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Golden Miles of History

Multicultural Lillooet

" . . . our conversations all the way up [the Fraser River] were with Englishmen (staunch Royalists), Americans (Republicans), Frenchmen, very numerous, Germans in abundance, Italians, several Hungarians, Poles, Danes, Swedes, Spaniards, Mexicans, and Chinese . . ."

- Colonel Richard Moody, Journal, January 1859

In August of 1858, Queen Victoria proclaimed the Colony of British Columbia and appointed James Douglas as its Governor. His first priority was to put an end to open warfare between American gold miners and First Nations in the Fraser Canyon.

Lacking firepower, Douglas had to rely on diplomacy and sent "three English gentlemen" including Judge Matthew Begbie to restore law and order instead.

Begbie lectured the American miners on what was expected of them under British law. While they might choose to govern their own country with "the Bowie knife and Colt's revolver," there wasn't any need to carry or use weapons in lands where the Union Jack flew.

Following the official partition between British and American Pacific territories in 1846, ethnically diverse fur trappers, traders and packers – British, French Canadians, Métis, eastern First Nations, Mexican muleteers and Kanakas or Hawaiians – found refuge from US race laws north of the border.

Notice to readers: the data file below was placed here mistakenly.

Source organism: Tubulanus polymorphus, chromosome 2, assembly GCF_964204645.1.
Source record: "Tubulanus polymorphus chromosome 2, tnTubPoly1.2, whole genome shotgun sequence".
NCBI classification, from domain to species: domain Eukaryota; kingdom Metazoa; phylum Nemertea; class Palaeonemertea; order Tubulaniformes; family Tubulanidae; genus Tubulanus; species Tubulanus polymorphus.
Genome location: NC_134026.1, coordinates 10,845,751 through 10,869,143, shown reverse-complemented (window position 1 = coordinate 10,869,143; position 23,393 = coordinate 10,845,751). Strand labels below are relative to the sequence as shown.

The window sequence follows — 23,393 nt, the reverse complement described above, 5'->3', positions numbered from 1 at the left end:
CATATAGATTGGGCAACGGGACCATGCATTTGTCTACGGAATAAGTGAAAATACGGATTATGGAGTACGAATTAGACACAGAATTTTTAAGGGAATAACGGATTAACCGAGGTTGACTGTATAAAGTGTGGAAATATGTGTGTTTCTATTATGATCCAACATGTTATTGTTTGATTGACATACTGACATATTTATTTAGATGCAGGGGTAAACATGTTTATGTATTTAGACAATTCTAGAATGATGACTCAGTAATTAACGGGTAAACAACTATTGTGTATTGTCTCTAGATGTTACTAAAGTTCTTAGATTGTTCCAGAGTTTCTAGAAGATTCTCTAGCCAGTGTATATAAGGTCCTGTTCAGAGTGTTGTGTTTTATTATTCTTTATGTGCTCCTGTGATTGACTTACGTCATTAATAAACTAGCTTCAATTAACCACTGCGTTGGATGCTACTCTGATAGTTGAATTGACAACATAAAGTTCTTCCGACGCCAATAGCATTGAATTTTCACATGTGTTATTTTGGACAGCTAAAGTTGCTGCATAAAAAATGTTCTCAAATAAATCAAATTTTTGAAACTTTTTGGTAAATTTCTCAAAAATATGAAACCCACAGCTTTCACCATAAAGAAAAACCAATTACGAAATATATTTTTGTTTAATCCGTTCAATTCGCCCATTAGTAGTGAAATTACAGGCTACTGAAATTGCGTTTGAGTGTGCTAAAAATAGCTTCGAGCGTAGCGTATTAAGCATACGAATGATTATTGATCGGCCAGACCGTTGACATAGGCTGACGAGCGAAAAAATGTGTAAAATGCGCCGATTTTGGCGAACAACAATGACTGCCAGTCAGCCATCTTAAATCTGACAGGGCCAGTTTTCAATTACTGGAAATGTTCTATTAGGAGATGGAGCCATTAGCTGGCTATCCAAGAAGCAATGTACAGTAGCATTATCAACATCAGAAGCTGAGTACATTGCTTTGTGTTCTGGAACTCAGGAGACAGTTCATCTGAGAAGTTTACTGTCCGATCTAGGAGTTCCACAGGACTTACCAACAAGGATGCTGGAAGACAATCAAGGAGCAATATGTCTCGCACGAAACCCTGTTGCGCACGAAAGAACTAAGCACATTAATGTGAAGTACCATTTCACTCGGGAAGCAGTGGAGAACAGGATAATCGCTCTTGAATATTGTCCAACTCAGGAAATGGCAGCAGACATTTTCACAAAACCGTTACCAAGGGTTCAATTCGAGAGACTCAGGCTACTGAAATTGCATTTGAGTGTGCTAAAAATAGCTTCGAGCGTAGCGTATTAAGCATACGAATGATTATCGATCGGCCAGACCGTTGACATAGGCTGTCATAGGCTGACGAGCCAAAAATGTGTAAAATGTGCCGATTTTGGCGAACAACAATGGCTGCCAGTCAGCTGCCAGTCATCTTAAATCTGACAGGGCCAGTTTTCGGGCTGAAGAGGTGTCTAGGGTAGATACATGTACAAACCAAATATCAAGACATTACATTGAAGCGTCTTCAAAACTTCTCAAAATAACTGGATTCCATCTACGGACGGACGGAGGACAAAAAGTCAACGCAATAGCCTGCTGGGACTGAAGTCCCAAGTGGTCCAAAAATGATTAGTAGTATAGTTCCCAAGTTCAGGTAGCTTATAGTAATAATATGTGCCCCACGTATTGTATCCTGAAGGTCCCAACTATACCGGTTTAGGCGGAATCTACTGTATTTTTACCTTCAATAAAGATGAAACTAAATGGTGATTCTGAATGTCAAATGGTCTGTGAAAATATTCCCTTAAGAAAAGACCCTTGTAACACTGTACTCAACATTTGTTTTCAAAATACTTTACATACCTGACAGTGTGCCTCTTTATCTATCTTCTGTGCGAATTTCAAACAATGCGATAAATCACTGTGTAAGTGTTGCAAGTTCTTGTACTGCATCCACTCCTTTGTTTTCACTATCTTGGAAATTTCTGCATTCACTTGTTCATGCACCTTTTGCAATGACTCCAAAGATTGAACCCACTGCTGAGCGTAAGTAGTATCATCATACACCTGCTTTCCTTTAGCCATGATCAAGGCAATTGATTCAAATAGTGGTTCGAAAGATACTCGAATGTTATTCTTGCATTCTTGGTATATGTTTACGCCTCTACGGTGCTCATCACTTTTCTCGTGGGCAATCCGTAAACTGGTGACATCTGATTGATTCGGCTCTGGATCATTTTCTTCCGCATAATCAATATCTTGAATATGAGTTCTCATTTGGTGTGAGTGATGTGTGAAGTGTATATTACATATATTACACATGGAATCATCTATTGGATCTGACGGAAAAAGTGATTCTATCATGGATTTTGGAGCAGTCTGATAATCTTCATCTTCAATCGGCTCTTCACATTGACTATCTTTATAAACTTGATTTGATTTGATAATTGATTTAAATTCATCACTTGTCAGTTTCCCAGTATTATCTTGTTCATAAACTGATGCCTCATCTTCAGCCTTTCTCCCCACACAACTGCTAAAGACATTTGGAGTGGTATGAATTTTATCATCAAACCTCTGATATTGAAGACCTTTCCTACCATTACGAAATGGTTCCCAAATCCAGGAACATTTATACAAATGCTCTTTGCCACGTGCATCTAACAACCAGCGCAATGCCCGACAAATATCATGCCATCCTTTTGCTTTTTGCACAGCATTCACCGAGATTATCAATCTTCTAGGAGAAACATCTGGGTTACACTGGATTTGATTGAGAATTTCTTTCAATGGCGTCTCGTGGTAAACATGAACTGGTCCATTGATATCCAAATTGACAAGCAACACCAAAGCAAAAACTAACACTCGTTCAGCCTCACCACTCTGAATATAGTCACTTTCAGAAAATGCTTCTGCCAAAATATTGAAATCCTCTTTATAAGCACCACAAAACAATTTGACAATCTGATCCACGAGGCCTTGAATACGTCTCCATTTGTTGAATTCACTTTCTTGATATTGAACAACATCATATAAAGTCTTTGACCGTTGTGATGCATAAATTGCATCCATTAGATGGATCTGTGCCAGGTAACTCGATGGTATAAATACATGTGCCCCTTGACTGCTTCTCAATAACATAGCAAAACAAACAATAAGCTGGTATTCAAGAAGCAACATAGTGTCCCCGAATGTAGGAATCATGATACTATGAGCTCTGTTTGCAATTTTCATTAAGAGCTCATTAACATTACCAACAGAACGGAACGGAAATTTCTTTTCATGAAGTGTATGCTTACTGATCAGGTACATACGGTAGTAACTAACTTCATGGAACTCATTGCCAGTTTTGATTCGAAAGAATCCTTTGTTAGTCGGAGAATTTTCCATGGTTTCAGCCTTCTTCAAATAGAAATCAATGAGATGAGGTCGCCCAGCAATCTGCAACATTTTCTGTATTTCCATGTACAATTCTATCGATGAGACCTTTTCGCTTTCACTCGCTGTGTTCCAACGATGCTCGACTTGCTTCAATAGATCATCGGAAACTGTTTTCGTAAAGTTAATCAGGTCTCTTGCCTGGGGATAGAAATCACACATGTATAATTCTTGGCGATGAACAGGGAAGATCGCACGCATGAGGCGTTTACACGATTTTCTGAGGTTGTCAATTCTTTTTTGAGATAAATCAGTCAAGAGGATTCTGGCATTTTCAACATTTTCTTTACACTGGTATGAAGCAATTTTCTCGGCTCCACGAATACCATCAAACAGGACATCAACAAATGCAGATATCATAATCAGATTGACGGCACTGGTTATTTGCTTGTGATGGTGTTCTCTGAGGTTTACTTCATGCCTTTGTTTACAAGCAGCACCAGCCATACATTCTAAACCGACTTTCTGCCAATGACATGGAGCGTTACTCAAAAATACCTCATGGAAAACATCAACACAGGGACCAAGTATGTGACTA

Wanting to attract potential citizens who would resist American expansion and seeking protection for his own mixed race family, Douglas promised equal rights under the law for all races and welcomed "half castes of all complexions (and) Asiatics" as miners and settlers.

Later, racially discriminatory and exclusionary legal rulings overturned this early promise but the original vision for British Columbia was for all races and ethnicities to share equal protections, rights and opportunities.

Cayoosh Flat was the Fraser River terminus of the Douglas Trail, the first road built into the Colony of British Columbia, but that name was never popular. After consultation with St'at'imc Chiefs, the town was renamed Lillooet.

Surveyed by the Royal Engineers, Lillooet's Main Street became known as the Golden Mile for all of the gold that was mined along it. By 1859, Lillooet was thriving and the new Colony's most strategic settlement. Between 1860-63 it was known as a lusty and brawling goldrush town with thirteen saloons, twenty-five licensed premises and a population of 16,000.

Built wide enough to turn around a twelve oxen team, clouds of dust rose from Lillooet's Main Street as thousands of people and pack animals made their way north to the Cariboo goldfields. Some stayed to farm and open shops to supply them and the hundreds of miners who wintered in the town.

The boom didn't last. With the construction of a new road between Yale and Clinton in 1863, Lillooet became a ghost town. Twenty years later, unemployed Chinese rail workers started mining tailings to survive along the Fraser. They discovered gold in Cayoosh Creek and the town boomed again.

The boom and bust economy of Lillooet continued in successive waves brought about by big game hunting, the construction of the Pacific Great Eastern Railway, gold mining in Bralorne, the development of the Bridge River Power Project, the internment of Japanese Canadians during WWII and forestry with value-added agriculture a new boom on the horizon.

Want to learn more of the epic history of British Columbia? Pick up a map of Lillooet's Golden Miles of History Tour at the Lillooet Museum & Visitor Centre or at participating merchants.